In two weeks, Catalans will go to the polls to vote in a referendum on whether to secede from Spain and form an independent republic. Or will they?
Ever since Carles Puigdemont’s government called the referendum for 1 October, the central government in Madrid has been doing everything in its power to ensure that it does not happen. Madrid says the referendum is unconstitutional and so are the laws the Catalan parliament passed a week ago, which will in effect disconnect Catalonia from Spanish legislative and administrative control if the Yes vote prevails.
If the Catalan government’s strategy has been to provoke a reaction from Madrid, it has succeeded. While refusing to discuss the issue, the Spanish government has lashed out with a series of threats, including taking control of Catalonia’s finances by 18 September and abolishing its regional autonomy. It has threatened to bar Catalan leaders from holding office and even warned them that they could face jail. The attorney general has also said that any mayor who allows local authority buildings to be used as polling stations could face prosecution. Meanwhile, mayors who say they will not facilitate the referendum are being picketed and sent hate mail by pro-secessionists.
Anyone printing or distributing ballot papers or supplying ballot boxes risks prosecution, and the government has even threatened to cut off the electricity to schools serving as polling stations. It has warned postal workers against handling electoral material. The Mossos d’Esquadra, the Catalan police force who became local heroes over their handling of the terrorist attacks last month, have been ordered to intervene to prevent voting taking place.
Last Wednesday the Civil Guard shut the official referendum website, but within 24 hours Puigdemont had published a new link to the site on his Twitter account. WikiLeaks’s Julian Assange says he has been helping to defend the website.
Critics of the referendum, including Ada Colau, the mayor of Barcelona, say it lacks the necessary guarantees and has set no minimum level of participation. However, she has reached an agreement with Puigdemont to facilitate the vote in the capital. Meanwhile the Catalan government has sent letters to 55,000 citizens calling on them to run the polling stations. Under the Catalan referendum law they are obliged to take part, but the law has been ruled illegal by Spain’s constitutional court.
In a last-ditch effort to break the deadlock, Colau and Puigdemont have sent a joint letter to the prime minister, Mariano Rajoy, and the king pleading for dialogue and a legally binding referendum. In the letter they appeal for an “open and unconditional dialogue”. Rajoy insists that he is open to dialogue on any topic – except a referendum on independence.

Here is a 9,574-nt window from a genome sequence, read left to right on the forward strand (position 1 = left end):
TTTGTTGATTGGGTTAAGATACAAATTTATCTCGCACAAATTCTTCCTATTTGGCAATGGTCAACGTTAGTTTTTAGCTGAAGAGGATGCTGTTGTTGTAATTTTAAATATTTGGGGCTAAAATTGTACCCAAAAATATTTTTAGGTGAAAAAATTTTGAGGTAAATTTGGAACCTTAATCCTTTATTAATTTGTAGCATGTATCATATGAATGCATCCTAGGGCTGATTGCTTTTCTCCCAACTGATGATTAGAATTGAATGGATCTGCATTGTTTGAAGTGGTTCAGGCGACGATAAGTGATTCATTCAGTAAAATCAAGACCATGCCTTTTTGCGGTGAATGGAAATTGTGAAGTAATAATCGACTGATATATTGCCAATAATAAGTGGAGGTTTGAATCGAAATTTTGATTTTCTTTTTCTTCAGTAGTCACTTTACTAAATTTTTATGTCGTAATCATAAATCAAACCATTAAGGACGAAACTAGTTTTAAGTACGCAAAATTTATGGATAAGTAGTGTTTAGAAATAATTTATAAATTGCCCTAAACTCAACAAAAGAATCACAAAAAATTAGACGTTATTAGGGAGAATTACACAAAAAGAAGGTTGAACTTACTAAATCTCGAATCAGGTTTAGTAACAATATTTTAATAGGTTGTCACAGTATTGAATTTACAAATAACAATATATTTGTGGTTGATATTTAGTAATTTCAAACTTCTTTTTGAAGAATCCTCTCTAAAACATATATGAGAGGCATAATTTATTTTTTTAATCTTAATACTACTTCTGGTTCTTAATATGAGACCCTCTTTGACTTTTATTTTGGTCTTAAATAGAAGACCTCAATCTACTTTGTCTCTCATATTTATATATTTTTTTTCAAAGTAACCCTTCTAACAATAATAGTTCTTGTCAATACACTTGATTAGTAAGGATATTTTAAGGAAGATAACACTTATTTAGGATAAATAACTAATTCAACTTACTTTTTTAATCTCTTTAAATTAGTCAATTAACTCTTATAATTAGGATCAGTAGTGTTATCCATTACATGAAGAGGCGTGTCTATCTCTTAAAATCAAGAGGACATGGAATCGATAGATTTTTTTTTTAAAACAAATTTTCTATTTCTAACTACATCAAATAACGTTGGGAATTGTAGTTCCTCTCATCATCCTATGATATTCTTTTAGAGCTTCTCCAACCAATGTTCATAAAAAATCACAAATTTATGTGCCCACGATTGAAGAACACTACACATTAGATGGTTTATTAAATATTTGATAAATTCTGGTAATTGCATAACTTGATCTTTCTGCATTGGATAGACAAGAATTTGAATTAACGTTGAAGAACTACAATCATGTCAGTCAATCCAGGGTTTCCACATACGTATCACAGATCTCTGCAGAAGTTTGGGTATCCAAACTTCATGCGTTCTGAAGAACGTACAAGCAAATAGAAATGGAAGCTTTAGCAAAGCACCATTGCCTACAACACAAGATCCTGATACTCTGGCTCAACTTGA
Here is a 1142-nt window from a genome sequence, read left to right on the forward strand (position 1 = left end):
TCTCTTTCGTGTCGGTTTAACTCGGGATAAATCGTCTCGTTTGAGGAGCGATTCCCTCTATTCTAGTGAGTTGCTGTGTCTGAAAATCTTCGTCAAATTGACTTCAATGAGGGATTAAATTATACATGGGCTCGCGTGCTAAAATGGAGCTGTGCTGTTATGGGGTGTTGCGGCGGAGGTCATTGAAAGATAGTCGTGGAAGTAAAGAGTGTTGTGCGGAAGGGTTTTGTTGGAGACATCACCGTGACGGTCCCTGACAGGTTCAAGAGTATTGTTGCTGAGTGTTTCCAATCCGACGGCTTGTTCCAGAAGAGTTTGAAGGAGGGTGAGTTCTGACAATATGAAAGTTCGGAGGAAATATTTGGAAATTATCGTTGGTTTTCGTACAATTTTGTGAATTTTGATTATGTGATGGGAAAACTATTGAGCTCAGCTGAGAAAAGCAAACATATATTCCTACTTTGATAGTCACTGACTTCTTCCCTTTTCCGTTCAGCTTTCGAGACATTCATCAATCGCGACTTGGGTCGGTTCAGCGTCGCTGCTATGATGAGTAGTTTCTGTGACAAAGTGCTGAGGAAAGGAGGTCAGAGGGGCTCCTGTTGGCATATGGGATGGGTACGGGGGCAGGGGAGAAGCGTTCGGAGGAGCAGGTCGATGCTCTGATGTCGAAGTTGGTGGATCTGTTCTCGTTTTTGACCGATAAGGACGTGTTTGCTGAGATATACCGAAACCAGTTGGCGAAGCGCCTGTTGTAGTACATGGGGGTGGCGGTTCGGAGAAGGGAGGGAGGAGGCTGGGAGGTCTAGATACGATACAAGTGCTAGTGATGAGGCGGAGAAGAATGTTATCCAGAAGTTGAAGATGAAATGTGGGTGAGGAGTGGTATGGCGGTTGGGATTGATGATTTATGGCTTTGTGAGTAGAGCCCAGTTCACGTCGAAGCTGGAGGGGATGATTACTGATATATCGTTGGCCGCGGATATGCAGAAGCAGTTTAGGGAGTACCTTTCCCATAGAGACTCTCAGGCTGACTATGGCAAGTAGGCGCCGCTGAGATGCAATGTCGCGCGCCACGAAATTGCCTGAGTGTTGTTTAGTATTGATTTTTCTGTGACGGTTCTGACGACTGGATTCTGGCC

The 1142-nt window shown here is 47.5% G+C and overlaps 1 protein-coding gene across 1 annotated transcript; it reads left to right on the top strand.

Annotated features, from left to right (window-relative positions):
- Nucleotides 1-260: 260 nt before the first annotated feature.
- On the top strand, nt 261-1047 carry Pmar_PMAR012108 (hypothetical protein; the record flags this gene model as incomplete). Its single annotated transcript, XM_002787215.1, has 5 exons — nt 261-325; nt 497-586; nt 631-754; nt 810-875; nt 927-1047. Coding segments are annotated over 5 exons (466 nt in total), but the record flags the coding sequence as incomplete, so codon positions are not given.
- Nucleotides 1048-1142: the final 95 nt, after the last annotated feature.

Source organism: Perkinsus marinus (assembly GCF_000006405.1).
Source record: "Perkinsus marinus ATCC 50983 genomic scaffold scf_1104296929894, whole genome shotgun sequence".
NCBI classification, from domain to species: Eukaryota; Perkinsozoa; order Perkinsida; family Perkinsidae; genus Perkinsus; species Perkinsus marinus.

The Yes camp has successfully created an image of consensus around independence – witness the million people they mobilised on the streets of Barcelona last week for Catalonia’s national day – but these impressive shows of popular power mask the fact that there is still only a minority in favour of secession. A survey at the end of July found that 49.4% of Catalans were against independence and 41.1% supported it.
When a similar referendum was held in November 2014, 80% voted Yes. However, the turnout of barely 37% suggested that No voters had boycotted the poll. There are fears this will be repeated on 1 October, but the Catalan government seems bent on a declaration of independence, however small the margin in favour.
Colau has accused the Catalan government of “ignoring half the Catalan population”. The day after the national day march , La Vanguardia, the voice of mainstream nationalism and the business community, published an editorial that read: “An assault on the constitution is not the way forward, even though it appeals to hundreds of thousands of people … Half of Catalonia doesn’t support the separatist cause … and many people have yet to recover from the stupor of seeing the methods parliament used last week to pass the so-called disconnection laws.”
As yet, appeals for calm are being ignored on both sides, but conscious of Spain’s long history of internal strife and violent conflict many are hoping for some last-minute compromise that will avert a head-on collision.